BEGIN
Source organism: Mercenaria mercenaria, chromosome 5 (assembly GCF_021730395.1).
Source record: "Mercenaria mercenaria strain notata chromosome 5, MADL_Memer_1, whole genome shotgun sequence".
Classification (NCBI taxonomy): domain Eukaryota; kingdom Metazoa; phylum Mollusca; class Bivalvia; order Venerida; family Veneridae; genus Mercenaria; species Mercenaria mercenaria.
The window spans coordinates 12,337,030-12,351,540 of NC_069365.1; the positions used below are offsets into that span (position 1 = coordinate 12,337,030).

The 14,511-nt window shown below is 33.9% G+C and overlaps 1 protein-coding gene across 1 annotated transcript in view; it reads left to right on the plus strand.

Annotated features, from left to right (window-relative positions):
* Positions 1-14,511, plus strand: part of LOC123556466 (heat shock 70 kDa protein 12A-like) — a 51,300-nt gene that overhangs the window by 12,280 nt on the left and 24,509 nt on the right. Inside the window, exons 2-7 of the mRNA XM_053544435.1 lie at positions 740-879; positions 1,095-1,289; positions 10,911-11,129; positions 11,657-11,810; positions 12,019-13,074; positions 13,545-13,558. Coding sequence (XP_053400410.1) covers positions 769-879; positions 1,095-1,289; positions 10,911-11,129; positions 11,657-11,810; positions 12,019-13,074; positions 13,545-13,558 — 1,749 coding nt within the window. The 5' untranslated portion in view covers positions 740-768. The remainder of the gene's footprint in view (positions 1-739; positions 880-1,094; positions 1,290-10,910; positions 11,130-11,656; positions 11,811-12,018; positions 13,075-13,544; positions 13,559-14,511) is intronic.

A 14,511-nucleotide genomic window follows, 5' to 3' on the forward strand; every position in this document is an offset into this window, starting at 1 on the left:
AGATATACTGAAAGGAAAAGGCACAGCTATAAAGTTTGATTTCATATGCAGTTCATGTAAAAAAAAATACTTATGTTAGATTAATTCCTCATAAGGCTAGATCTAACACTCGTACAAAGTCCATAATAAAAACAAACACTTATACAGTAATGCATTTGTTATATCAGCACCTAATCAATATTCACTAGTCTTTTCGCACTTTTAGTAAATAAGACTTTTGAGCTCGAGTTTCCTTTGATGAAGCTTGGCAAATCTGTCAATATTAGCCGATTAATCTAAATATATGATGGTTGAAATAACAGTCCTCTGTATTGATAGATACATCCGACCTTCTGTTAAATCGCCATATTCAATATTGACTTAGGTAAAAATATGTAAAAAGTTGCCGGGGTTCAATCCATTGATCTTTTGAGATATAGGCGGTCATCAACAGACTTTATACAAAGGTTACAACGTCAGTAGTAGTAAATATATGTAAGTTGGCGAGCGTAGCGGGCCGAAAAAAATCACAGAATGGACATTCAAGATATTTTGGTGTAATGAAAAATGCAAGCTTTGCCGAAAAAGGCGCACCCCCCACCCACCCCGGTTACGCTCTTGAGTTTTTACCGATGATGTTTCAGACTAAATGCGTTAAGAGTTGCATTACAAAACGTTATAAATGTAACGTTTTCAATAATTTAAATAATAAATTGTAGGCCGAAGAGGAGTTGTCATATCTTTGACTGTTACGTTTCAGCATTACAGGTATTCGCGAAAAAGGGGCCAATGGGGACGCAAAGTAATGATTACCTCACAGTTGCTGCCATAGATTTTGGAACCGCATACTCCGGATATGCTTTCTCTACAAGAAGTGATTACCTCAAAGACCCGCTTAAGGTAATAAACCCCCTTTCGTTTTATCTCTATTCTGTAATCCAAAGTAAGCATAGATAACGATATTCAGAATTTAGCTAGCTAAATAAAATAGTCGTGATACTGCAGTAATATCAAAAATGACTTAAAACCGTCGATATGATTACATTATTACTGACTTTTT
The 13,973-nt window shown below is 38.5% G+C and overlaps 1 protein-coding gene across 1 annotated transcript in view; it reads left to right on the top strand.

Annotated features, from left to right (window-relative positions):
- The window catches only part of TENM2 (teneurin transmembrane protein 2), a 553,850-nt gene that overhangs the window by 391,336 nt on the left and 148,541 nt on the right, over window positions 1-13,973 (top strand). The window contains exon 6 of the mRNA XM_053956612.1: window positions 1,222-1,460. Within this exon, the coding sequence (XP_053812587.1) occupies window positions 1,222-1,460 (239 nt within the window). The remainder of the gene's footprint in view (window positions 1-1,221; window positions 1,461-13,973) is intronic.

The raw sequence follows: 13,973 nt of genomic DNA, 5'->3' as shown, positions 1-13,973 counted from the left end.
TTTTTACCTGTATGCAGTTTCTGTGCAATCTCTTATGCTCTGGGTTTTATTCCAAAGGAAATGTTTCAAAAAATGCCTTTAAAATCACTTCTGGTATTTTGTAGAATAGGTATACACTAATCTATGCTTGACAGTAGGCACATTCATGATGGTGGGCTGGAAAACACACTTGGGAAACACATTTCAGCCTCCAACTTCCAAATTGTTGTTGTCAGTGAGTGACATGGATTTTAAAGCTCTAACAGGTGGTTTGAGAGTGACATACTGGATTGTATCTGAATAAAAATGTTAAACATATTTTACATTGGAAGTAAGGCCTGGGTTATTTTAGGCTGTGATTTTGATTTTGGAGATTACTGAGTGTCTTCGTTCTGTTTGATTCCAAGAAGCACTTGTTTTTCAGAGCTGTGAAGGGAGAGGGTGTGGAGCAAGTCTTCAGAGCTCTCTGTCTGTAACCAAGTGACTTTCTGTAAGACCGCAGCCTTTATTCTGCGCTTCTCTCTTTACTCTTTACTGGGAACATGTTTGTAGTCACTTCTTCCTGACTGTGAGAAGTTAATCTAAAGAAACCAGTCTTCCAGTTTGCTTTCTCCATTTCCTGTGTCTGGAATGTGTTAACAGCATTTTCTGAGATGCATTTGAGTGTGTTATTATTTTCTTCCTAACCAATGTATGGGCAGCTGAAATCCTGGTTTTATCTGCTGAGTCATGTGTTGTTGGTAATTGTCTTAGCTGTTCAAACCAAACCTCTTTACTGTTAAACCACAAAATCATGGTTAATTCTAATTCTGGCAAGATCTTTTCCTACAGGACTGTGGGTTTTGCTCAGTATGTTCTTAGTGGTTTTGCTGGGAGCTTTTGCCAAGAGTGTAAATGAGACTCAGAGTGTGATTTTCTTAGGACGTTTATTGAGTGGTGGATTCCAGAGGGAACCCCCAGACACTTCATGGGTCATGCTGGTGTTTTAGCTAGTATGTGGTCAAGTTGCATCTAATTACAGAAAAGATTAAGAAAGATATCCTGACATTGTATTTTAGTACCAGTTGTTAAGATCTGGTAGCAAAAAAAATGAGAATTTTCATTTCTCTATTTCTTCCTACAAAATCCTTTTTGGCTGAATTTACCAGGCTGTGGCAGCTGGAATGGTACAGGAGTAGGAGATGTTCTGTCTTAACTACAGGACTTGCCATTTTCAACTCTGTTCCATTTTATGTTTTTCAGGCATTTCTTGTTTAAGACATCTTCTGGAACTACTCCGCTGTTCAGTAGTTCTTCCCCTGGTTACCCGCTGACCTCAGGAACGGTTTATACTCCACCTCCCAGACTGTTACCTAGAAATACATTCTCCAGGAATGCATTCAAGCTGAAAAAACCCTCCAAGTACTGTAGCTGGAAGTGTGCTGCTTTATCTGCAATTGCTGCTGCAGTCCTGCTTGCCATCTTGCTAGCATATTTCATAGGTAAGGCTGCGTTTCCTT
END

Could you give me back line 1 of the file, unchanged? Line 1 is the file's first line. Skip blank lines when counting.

Source organism: Mercenaria mercenaria, chromosome 5 (assembly GCF_021730395.1).